The female hyaena has been spotted almost every night this month and has even visited the walkway twice this month.
There are now two resident African civets on the island – a female and a male – maybe we’ll have a family soon. Our resident mongoose family is doing very well and the numbers continue to grow. A power struggle is developing with a new young male who is challenging the old dominant male and it looks as if the old male who has been here for about eight years is soon going to be knocked out of the group.
There are also two resident genets, one by the offices and the other up by the main area. Both of which seem to have perfected the art of finding milk and a few other little treats when backs are turned.
The lion are doing well and their two cubs are still strong and healthy – a buffalo, a lechwe, two tsessebe and the last wildebeest on the island have been taken this month. With the water dropping and the red lechwe returning to the Jao floodplains the pickings are only going to get easier for the Jao Pride.
Elephant breeding herds are back. At the beginning of the month we only had the large males on the island as the herds were still coming across from the waterholes and the channels were still deep, but in the last week of the month the herds arrived filling the gaps around camp.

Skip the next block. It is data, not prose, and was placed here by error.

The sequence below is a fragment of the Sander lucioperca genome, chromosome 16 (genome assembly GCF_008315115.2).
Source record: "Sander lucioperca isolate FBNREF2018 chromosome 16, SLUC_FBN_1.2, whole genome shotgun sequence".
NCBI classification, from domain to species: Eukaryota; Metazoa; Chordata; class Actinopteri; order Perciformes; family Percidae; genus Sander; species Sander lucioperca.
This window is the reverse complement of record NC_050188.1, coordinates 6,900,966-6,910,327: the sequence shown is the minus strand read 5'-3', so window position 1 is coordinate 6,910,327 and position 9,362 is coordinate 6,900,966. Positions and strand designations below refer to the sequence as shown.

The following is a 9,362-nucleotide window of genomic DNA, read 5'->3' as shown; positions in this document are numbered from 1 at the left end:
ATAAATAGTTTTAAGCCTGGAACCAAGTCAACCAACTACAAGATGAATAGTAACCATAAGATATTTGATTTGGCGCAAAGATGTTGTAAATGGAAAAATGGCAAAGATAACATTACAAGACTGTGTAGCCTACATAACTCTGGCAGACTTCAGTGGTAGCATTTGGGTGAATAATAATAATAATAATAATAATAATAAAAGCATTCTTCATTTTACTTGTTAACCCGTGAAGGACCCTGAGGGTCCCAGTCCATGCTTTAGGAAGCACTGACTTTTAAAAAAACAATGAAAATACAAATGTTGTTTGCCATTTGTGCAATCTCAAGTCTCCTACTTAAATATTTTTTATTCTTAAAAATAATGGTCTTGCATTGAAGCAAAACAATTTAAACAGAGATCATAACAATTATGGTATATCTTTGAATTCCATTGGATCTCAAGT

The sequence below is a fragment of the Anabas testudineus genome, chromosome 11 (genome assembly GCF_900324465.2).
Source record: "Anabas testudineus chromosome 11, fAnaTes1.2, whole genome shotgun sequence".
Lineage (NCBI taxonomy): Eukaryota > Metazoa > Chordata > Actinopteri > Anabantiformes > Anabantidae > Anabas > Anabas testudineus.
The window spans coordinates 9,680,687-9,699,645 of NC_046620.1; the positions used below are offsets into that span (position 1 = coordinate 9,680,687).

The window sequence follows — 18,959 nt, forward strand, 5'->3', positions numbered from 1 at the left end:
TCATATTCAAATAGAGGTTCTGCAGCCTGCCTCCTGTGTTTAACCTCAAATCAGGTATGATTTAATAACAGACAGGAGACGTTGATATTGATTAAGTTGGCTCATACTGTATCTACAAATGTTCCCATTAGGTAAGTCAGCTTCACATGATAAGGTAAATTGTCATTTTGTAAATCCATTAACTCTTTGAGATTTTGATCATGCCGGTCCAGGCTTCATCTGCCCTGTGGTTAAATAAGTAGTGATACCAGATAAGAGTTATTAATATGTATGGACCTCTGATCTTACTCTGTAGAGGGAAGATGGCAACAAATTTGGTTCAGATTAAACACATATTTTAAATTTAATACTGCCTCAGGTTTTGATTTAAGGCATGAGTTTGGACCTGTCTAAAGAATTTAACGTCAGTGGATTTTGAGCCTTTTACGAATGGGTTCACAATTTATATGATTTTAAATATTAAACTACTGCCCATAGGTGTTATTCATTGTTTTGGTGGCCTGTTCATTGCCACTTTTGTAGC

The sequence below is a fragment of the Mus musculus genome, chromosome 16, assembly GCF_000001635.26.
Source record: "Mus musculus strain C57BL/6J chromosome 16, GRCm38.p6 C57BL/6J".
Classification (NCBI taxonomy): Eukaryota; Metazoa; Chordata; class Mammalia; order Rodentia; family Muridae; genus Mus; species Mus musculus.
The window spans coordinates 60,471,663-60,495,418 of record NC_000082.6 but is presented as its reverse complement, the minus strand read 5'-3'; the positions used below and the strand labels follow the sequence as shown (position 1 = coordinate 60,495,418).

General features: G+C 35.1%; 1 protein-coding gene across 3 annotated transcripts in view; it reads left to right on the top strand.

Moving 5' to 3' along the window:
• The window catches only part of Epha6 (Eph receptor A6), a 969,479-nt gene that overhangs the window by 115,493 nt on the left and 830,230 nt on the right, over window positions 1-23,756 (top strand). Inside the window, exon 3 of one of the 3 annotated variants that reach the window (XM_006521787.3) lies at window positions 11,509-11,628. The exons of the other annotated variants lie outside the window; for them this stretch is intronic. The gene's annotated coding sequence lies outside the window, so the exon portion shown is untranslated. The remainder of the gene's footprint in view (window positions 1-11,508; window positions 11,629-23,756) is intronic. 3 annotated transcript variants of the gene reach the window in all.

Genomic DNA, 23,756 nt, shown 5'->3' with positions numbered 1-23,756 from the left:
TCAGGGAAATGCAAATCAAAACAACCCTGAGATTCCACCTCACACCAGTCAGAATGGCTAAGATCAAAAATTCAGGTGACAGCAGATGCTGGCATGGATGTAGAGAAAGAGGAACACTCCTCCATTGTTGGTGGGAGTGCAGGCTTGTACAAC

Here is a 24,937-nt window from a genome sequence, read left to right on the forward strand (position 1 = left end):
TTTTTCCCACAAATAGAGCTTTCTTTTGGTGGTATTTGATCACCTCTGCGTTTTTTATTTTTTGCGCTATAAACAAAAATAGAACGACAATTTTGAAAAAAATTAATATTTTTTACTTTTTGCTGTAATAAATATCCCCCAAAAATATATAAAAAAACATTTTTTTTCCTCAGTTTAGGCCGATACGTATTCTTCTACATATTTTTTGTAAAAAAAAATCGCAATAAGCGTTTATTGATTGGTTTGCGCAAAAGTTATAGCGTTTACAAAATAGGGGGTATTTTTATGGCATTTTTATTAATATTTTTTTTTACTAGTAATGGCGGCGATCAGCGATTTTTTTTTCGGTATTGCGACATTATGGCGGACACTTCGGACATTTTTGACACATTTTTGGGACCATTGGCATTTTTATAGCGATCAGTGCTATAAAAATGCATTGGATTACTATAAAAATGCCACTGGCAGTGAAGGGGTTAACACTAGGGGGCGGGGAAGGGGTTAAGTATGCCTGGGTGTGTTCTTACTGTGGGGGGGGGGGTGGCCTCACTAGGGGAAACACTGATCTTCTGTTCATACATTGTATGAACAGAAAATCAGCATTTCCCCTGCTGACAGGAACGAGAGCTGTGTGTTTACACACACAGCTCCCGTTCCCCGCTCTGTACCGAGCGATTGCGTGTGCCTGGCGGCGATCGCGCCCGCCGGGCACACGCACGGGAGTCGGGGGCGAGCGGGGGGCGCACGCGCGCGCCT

Finally, but not least, our otter family is still doing well with the two youngsters now almost fully grown and about to head out on their own.
Winter is sometimes a little challenging for birders, with the males not looking their best and the migrants away, however we are in the paradise of the Delta and even the hardcore birders will always have a good time here.
The big highlight of the month was the site of a greater honey guide seen twice on the island, the first flock of about 100-150 open-billed storks have arrived with the first few flocks of wattled cranes. Our resident giant eagle owls are nesting and to add to that we now have a nesting pair of barred owls as well. Then also a special sighting this month was a western banded snake eagle killing and eating a spotted bush snake.
These are just some of our birding highlights, but seeing all the water birds on the channels, the fish eagles fishing, the Pel’s fishing-owl in camp, the busy weavers, the daily battle between the black-collared and the crested barbets and the babblers and the starlings, Jao is quite simply a birding garden of Eden.
Water activities have still been the most popular at the moment – however with the lions being as active as they have been and with the cooler weather the local drives have also been a highlight. Fishing has been enjoyed and some very nice tigerfish have being caught as well as pike and bream also coming on the bite.